Sometimes I think Adam Sandler wants to be Jim Carrey really badly. And if the awful Punch Drunk Love was his personal Eternal Sunshine of the Spotless Mind, then at least Click is killing two B’s with one S. Because it’s Liar, Liar meets Bruce Almighty, with a healthy dose of Nicolas Coppola’s The Family Man thrown in for the customary good measure. It’s A Wonderful Life, of course, is the mother lode.
Where James Stewart was visited by an angel called Clarence and Carrey was God for a spell courtesy of Morgan Freeman, Sandler stumbles across his own unlikely angel, Morty (Christopher Walken, sleepwalking), in the Beyond section of a familiar household goods store. Ignoring both the blatant Family Guy rip and the rather hefty clue in Morty’s name, Sandler is happy to take home his angel’s gift: a universal remote control that really does control the universe—or at least Sandler’s own little piece of it—with all the usual inevitable consequences.
When he set out to make his own Eternal Sunshine, Sandler forgot himself. Specifically, he forgot he’d already made that movie in a style that worked for him and with a co-star who brings out his very best. Both in 50 First Dates and the earlier Wedding Singer, Drew Barrymore and Sandler enjoyed a chemistry and a parity that went way beyond anything Sandler has managed without her. Barrymore, I’d argue, is the only leading lady in any Sandler movie who has actually developed her character beyond two very pretty dimensions. In Click, it’s the lovely Beckinsale’s turn to be under-utilised. Still, at least Sandler resisted the temptation to supersize her boobs.
It’s hard to argue with the moral of Click. Yes, family is important. Yes, life is short. And no, it’s not a good idea to cruise through it on auto-pilot. But none of this is exactly breaking news. And I’m not sure we really need to be patronised by a bunch of multi-millionaire film-makers whose lives have little to do with the humdrum existence of the bulk of their audience. Certainly not when they keep on telling us the same story over and over again. The only innovation here is that in Click, Sandler’s oft-repeated character actually starts out with the girl of his dreams. The rest of the story is the same-old schtick: Saul’s heading for Tarsus, pedal to the metal, until a dramatic catalyst shows him the true meaning of life.
While Click is competent and funnier than Sandler’s last Frank Capra rip-off, Mr Deeds, its joy is in the little things. And I’m not talking about Sandler’s comically small penis, but the casting, the running jokes, the product placement, and Rob Schneider’s Best Ever Performance.
On the one hand, the casting of David Hasselhoff is no more than we’d expect in these ironic and ennui-filled times. But on the other, it’s genuinely funny to watch him send himself up as Sandler’s shallow, sexist idiot of a boss. Even more so when you consider the possibility that The Hoff still doesn’t realise this is how half the world sees him. So are we laughing at the man who brought down the Berlin Wall? Or laughing with him? I don’t know, but it’s food for thought, mobsters, food for thought.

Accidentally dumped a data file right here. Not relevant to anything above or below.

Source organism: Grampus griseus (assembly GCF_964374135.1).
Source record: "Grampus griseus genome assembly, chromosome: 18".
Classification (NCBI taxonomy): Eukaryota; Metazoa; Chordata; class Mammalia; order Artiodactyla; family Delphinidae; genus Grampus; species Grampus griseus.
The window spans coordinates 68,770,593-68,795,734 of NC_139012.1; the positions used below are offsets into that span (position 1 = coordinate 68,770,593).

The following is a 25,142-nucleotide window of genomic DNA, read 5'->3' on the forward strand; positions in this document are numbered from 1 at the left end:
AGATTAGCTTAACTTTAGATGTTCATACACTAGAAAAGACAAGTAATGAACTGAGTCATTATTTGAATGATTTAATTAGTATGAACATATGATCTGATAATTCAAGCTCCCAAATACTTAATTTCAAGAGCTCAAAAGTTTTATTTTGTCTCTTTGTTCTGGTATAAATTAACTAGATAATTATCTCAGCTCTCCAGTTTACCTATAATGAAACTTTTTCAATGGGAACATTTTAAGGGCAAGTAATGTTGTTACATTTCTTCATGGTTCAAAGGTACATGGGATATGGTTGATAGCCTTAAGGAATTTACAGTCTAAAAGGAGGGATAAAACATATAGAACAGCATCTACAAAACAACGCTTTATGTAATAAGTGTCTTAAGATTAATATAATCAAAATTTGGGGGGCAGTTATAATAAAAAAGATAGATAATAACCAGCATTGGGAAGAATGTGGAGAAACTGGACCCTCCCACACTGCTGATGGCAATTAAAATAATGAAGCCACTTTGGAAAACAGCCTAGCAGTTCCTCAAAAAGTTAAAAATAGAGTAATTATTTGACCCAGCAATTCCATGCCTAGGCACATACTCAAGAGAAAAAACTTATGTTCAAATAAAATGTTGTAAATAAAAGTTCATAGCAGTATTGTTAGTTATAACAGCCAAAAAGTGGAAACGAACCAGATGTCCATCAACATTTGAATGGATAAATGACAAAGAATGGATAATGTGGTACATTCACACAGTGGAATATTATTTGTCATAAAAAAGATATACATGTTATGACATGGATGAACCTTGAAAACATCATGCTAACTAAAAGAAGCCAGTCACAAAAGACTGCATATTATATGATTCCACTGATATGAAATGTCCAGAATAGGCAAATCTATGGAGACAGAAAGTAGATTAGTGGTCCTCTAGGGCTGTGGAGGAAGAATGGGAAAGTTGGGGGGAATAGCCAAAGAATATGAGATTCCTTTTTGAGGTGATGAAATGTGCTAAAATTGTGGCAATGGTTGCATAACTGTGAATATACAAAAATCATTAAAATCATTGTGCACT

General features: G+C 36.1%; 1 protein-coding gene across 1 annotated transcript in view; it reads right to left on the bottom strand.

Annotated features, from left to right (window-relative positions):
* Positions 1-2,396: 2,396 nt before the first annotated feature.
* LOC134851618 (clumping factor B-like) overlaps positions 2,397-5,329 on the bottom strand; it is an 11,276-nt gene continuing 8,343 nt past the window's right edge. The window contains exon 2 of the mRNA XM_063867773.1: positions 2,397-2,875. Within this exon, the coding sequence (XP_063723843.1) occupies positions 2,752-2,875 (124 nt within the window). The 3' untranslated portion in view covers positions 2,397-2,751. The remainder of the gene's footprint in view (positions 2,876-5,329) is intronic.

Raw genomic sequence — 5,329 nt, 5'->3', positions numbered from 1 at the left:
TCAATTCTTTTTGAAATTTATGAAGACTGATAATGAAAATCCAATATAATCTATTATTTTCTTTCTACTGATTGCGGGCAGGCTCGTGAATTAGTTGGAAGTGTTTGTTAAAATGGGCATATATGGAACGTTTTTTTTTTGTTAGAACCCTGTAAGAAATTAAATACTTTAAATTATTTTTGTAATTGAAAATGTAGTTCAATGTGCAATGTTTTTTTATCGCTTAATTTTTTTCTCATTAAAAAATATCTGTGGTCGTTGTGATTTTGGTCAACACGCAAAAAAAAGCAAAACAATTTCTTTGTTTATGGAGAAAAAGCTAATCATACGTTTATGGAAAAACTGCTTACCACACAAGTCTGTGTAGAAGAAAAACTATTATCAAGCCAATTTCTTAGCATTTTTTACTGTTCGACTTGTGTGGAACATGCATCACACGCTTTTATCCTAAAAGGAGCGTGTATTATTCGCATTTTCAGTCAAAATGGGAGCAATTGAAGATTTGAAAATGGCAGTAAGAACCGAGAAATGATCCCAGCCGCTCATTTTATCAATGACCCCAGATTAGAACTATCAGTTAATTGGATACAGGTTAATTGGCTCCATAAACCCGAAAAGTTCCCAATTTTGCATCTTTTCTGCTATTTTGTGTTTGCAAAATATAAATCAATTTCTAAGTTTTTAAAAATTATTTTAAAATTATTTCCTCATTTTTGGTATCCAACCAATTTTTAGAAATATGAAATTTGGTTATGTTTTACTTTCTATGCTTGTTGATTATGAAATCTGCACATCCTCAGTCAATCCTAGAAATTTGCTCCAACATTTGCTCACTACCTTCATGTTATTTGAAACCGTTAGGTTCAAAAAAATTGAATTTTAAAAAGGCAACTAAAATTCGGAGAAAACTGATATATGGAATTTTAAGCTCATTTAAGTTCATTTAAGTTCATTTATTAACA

Beyond Hasselhoff, Click also boasts small but excellent performances from The Fonz and Brenda Morgenstern as Sandler’s parents; from Sam Gamgee in a Speedo; and from Jennifer Coolidge as both Beckinsale’s troubled friend and The Hoff’s love interest. Amusingly, to me at least, in TV’s Joey, Coolidge’s character is called Bobbie Morganstern. What are the chances? In Click Coolidge offers a neat mirror-image reflection of our hero. An unhappy figure of fun and contempt for pre-conversion Sandler, she bears him no kind of grudge when she subsequently marries his boss.
One of the things you have to admire about Sandler is his loyalty to his friends, which might also be construed as a need to stay within a particular comfort zone. Either way, he always finds a place for his old pal, the famously third-rate comic Rob Schneider. And Click is no exception. Except that Schneider’s customary cameo role is so well done that you don’t even notice it’s him—and that really is a compliment—until you’re listening to the accompanying commentary track. Not only is Schneider subdued and anonymous as the wealthy Arab Sheikh Prince Habibu, he’s also first-rate funny.
The commentary features Sandler himself, director Frank Coraci, executive producer Tim Herilhy, writer Steve Koren, and James Earl Jones. And, like all the additional features here, it’s a largely disappointing exercise. Doubly so when you rush off to check out the deleted scenes having heard Sandler promise to include both Schneider’s Prince Habibu table dance and footage of Beckinsale as Pocohontas. Neither promise is kept. However, the first of only four brief deleted scenes to make the cut does show Schneider giving his trademark Sandler line, as already seen in The Waterboy, Little Nicky, and The Longest Yard. You can do it, indeed.